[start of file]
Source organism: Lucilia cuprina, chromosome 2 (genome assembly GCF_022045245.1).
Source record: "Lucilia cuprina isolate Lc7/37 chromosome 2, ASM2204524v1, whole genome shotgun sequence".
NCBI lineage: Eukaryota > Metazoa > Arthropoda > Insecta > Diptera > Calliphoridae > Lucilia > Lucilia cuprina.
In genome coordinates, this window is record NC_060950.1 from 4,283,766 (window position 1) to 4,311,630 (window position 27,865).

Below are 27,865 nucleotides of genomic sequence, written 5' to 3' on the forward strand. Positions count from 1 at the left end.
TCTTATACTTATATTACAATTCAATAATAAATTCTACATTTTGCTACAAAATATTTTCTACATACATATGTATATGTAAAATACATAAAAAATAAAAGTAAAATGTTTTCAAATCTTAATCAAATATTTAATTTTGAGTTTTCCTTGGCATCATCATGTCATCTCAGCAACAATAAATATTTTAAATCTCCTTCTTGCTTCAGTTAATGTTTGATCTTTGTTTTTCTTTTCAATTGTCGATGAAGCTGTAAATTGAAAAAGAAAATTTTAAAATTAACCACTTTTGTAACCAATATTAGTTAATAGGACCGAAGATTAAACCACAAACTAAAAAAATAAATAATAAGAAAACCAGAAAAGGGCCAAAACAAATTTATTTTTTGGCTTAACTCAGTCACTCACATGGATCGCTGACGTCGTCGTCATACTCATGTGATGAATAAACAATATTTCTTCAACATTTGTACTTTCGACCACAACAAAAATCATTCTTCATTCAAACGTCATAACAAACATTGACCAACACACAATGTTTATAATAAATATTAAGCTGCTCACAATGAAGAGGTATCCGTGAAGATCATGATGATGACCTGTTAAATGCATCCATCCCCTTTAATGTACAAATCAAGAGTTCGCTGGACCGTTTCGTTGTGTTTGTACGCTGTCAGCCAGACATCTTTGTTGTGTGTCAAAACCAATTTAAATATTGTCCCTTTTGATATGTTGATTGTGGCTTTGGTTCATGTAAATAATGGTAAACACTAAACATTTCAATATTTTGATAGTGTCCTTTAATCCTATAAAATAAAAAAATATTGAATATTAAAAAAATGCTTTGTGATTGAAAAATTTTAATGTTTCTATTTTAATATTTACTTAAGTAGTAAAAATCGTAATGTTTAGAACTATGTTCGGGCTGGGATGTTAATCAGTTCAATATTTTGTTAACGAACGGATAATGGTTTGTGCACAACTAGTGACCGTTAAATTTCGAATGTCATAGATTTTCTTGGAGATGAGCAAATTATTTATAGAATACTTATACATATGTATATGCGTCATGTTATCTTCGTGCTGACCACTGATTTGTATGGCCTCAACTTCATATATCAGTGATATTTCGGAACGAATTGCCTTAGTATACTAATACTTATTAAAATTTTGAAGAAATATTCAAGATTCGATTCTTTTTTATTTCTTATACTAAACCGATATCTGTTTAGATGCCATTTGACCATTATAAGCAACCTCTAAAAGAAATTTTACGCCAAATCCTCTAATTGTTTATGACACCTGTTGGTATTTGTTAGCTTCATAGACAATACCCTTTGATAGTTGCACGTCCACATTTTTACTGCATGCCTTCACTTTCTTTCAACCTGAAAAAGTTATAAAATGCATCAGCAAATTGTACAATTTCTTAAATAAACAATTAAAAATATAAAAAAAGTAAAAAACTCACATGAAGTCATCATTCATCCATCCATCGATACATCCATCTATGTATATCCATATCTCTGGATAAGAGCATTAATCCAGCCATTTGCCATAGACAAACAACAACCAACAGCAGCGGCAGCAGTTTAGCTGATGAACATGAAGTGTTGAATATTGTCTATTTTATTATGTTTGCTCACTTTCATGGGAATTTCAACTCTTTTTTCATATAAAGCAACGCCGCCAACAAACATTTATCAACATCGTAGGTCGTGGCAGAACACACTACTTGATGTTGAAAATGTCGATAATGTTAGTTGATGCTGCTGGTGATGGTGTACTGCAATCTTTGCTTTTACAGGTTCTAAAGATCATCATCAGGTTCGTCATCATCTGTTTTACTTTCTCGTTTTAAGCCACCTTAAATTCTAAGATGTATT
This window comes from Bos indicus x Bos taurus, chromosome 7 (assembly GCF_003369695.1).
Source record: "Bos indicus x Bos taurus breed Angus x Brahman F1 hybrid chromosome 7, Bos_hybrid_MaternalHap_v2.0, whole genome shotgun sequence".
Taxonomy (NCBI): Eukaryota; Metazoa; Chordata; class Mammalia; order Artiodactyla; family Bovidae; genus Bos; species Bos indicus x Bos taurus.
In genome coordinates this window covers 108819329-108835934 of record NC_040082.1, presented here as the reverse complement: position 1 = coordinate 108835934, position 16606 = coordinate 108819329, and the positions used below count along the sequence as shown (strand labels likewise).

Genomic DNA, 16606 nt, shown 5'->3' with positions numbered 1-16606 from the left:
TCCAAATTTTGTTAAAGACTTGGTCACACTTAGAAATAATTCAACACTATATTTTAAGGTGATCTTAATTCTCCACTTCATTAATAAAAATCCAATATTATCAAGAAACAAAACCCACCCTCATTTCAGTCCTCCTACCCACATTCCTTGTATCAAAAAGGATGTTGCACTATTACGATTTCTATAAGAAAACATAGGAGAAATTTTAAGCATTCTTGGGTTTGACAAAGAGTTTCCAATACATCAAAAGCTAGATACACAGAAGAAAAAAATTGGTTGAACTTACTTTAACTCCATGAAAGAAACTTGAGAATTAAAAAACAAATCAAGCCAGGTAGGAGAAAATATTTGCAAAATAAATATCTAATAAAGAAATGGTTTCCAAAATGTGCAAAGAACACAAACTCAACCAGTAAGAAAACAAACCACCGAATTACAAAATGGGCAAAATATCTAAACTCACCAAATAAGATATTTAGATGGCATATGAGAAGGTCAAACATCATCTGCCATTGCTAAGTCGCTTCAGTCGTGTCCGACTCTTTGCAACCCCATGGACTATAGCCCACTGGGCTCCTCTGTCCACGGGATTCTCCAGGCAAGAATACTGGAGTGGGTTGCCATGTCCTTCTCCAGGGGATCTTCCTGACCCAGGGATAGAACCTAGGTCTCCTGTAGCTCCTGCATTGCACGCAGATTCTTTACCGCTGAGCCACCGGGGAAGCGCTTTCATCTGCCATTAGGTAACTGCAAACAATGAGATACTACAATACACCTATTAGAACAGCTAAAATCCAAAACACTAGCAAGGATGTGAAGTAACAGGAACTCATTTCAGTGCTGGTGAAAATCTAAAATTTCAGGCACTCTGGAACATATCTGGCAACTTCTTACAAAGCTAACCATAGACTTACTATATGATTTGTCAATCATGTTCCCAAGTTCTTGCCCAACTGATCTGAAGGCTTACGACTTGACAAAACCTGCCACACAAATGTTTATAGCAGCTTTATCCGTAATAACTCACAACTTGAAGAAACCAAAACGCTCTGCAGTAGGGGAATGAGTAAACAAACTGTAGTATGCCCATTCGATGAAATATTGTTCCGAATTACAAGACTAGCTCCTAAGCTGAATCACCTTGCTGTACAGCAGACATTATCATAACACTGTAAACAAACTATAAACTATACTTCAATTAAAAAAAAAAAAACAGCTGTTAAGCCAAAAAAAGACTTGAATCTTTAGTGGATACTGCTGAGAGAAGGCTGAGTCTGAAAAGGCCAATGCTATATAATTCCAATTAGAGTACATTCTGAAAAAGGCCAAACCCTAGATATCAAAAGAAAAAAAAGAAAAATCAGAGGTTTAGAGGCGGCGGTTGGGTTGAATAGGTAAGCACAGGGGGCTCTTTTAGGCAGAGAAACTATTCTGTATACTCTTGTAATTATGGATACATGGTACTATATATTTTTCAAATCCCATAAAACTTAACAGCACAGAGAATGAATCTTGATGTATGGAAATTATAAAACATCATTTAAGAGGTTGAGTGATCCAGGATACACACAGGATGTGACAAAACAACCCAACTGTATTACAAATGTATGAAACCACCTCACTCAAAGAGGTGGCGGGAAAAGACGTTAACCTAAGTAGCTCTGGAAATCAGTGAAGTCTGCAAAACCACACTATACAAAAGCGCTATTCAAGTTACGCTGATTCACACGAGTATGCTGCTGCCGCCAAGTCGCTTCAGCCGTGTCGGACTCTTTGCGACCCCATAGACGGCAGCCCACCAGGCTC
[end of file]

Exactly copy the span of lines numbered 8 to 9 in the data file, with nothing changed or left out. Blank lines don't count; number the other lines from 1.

Source record: "Bos indicus x Bos taurus breed Angus x Brahman F1 hybrid chromosome 7, Bos_hybrid_MaternalHap_v2.0, whole genome shotgun sequence".
Taxonomy (NCBI): Eukaryota; Metazoa; Chordata; class Mammalia; order Artiodactyla; family Bovidae; genus Bos; species Bos indicus x Bos taurus.